[whatwg] On implementing videos with multiple tracks in HTML5
lachlan.hunt at lachy.id.au
Mon May 31 03:54:02 PDT 2010
On 2010-05-23 05:40, Carlos Andrés Solís wrote:
> Imagine a hypothetical website that delivers videos in multiple languages.
> Like on a DVD, where you can choose your audio and subtitles language. And
> also imagine there is the possibility of downloading a file with the video,
> along with either the chosen audio/sub tracks, or all of them at once. Right
> now, though, there's no way to deliver multiple audio and subtitle streams
> on HTML5 and WebM. Since the latter supports only one audio and one video
WebM, just like Matroska, certainly does support multiple video and
audio tracks. The current limitation is that browser implementations
don't yet provide an interface or API for track selection.
Whether or not authors would actually do this depends on their use case
and what trade offs they're willing to make. The use cases I'm aware of
for multiple tracks include offering stereo and surround sound
alternatives, audio descripitons, audio commentaries or multiple languages.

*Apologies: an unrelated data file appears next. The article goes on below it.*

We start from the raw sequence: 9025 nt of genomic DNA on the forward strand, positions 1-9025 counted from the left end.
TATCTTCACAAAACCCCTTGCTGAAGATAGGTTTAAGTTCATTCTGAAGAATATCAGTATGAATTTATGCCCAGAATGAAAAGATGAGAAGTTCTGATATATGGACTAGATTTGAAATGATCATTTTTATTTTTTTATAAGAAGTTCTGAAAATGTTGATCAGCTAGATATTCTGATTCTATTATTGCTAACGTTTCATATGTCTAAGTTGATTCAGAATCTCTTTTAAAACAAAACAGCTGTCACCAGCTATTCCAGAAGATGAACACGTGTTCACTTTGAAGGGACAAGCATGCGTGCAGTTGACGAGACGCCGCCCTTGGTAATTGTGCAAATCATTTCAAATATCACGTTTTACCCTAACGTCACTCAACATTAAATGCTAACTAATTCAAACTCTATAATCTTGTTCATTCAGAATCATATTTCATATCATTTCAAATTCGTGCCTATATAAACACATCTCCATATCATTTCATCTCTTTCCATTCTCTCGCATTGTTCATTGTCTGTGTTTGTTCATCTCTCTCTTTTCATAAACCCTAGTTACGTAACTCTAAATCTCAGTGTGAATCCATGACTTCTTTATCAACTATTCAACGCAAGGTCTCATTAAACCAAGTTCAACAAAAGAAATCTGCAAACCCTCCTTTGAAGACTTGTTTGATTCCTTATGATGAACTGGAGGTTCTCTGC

The trade off here is in bandwidth usage vs. storage space (or
processing time if you're doing dynamic server side muxing).
Duplicating the video track in each file, containing only a single audio
track saves bandwidth for users while increasing storage space. Storing
all audio tracks in one multi-track webm file avoids duplication, while
increasing the bandwidth for users downloading tracks they may not need.
The latter theoretically allows for the user to dynamically switch audio
tracks to, e.g. change language or listen to commentary, without having
to download a whole new copy of the video. The former requires the user
to choose which tracks they want prior to downloading the appropriate file.
If there's only a choice between 2 or maybe 3 tracks, then the extra
bandwidth may be insignificant. If, however, you're offering several
alternate languages in both stereo and surround sound, with audio
descriptions and directors commentary — the kind of stuff you'll find on
many commercial DVDs — then the extra bandwidth wasted by users
downloading so many tracks they don't need may not be worth it.
> with no embedded subtitles,
Timed text tracks within WebM (most likely WebSRT) will eventually be
Lachlan Hunt - Opera Software
More information about the whatwg